POLL: Do your typical printers/MFPs have STANDARD or UPGRADED memory capacities?
Please comment. If you upgraded, why? Was it required by a certain feature? Did upgrading memory solve or improve any issues?
Upgraded because the KM iMFP software required the memory upgrade.
We upgraded our printer's memory when we found that it eliminated or reduced printing problems of pdfs and ppt slides that had high quality images/graphics embedded.
Were you able to take a particular problematic document and saw it resolved after the memory upgrade? Do you happen to remember what printer model it was and how much memory it had before and after the upgrade?
Basically Powerpoint files and PDFs with high-quality art work/graphics were our biggest problems. Usually those came from Art History classes, Nursing classes with high-quality images of anatomy, similar classes, etc. We use almost exclusively Xerox Phaser 5550 DT printers. They come stock with 256MB of memory and we upgraded them to 1GB. Once we did that upgrade, the types of files like what I mentioned no longer gave us problems.
We did the same thing with our Phaser 5550's but only up to 512.
FYI - We also noticed an issue with our Xerox MFD's, even though they had upgraded memory and hard drives. Users were complaining their jobs were taking too long to print and in some cases not printing. After investigating we found that the problem was the overwrite process. It was set to overwrite each job in real time. The MFD would overwrite the first job before printing the next one. In our high volume areas, all it would take to start backing things up was one or two large jobs. As more people sent jobs, the wait increased, causing "slow" printing, and some folks giving up on waiting for the job to print. Once we switched over to having the overwrite occur once daily at 2:00 AM, the problem went away.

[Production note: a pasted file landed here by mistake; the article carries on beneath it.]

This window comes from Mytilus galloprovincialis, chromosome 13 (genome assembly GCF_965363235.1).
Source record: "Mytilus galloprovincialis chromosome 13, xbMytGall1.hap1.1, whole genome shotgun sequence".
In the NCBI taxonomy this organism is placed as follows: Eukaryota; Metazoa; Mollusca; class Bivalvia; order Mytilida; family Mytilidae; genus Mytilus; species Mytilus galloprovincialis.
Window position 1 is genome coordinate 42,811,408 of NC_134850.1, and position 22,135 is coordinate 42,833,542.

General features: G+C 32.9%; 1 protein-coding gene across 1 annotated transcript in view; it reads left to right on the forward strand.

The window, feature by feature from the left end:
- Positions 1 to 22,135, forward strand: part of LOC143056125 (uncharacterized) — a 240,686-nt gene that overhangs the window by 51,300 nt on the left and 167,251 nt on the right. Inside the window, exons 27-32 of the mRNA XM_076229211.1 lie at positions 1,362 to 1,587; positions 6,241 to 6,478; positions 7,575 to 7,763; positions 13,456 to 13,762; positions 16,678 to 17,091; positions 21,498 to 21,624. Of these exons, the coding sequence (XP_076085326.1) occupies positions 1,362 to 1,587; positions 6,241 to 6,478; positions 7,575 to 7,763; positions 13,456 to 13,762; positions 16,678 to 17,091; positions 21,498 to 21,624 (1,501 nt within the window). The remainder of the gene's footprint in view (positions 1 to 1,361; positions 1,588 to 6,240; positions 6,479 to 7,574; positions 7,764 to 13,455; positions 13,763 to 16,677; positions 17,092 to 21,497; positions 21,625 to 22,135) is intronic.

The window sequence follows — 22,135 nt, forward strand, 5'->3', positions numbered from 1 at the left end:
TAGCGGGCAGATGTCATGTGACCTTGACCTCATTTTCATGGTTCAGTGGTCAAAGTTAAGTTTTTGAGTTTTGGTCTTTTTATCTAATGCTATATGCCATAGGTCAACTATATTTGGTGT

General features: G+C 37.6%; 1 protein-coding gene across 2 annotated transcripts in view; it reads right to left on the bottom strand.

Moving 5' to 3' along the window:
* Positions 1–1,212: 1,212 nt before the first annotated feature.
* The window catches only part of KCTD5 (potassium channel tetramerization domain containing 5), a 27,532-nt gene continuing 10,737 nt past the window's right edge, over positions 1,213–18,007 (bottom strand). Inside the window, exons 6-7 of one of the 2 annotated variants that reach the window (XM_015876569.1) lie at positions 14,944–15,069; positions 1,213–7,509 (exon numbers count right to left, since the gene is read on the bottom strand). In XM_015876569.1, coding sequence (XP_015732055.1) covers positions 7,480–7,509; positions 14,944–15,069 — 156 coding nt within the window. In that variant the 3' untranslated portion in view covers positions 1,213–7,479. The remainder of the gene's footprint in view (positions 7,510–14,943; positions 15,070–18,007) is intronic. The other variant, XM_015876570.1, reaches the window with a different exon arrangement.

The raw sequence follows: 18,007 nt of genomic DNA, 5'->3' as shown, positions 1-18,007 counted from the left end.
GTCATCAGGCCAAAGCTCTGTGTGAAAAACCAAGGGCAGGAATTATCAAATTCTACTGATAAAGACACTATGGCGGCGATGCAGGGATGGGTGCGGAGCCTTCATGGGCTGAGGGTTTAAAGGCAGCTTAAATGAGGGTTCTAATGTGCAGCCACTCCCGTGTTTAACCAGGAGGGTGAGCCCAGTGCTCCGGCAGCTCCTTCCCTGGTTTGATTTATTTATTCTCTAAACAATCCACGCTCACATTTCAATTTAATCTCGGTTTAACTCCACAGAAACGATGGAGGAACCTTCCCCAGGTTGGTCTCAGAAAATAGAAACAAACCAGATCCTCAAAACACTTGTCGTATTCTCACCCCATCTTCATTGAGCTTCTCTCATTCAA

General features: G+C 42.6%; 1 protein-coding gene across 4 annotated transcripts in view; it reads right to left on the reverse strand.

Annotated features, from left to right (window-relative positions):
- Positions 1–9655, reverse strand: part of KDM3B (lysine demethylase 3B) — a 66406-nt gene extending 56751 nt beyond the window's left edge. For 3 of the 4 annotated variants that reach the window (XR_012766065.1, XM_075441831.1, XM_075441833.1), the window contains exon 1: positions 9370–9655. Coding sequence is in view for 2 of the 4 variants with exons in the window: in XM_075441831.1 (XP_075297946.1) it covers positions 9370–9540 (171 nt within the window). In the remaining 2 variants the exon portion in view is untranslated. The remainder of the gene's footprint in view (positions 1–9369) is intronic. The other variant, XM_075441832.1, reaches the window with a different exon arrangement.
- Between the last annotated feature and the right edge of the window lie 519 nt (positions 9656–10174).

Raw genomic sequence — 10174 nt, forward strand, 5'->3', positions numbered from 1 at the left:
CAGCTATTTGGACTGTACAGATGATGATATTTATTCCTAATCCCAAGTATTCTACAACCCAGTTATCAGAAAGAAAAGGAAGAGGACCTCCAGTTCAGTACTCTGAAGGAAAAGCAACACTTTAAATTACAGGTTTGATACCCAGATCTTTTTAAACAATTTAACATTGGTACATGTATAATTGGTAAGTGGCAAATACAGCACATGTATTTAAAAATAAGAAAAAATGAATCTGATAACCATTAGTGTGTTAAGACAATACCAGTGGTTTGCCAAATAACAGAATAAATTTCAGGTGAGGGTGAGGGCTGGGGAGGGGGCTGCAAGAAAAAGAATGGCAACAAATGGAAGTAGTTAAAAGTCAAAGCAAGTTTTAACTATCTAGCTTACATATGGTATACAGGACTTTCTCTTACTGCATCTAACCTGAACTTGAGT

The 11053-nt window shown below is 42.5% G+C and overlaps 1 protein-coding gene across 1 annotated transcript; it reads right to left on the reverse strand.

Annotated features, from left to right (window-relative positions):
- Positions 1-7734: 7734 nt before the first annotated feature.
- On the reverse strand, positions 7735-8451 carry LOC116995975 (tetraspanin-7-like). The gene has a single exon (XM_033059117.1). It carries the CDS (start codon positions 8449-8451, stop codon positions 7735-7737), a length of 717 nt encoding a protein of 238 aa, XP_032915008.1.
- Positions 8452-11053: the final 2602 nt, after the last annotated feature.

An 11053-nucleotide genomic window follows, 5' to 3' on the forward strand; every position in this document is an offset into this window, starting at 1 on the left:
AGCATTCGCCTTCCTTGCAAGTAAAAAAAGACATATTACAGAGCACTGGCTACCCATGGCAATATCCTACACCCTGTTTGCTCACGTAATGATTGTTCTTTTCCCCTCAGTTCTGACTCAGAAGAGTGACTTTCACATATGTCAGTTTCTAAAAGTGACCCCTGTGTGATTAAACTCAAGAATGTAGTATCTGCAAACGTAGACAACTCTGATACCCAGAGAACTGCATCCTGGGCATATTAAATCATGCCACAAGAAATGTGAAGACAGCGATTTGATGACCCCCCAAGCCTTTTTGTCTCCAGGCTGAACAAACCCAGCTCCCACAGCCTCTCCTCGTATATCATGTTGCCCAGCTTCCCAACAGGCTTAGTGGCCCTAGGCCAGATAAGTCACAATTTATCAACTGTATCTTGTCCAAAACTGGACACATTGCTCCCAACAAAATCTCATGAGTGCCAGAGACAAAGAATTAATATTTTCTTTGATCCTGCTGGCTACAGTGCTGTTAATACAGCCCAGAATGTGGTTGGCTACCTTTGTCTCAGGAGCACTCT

Complex pages within documents, long multi-page jobs, or large spool files will require extended memory for optimum processing at the printer. When a printer receives a job over the network, it first buffers the inbound data to memory and then, if it has a hard disk, it spools overflow to the hard disk. If it does not have a hard disk, then the printer is forced to "chunk process" the job based on what is already in memory. To do this, it first has to tell the sending computer (the Pharos print server in this case) to stop sending data by issuing a "TCP Zero Window" packet. It will continue to deny data receipt until it can free up internal memory by spitting out sheets. Some job options may actually prohibit this behavior, causing the printer to reject the job after receiving and processing (as best it can) the data it already has.
If the printer does have a hard disk, it will offload the remainder of the inbound data to the hard disk for temporary storage. Then it will again begin to "chunk process" the job based on available physical memory and any "virtual memory" available within the swap space of its hard disk. Thankfully, since the entire job has been received and stored on disk, this usually results in a completed print out.
Retrieving data ...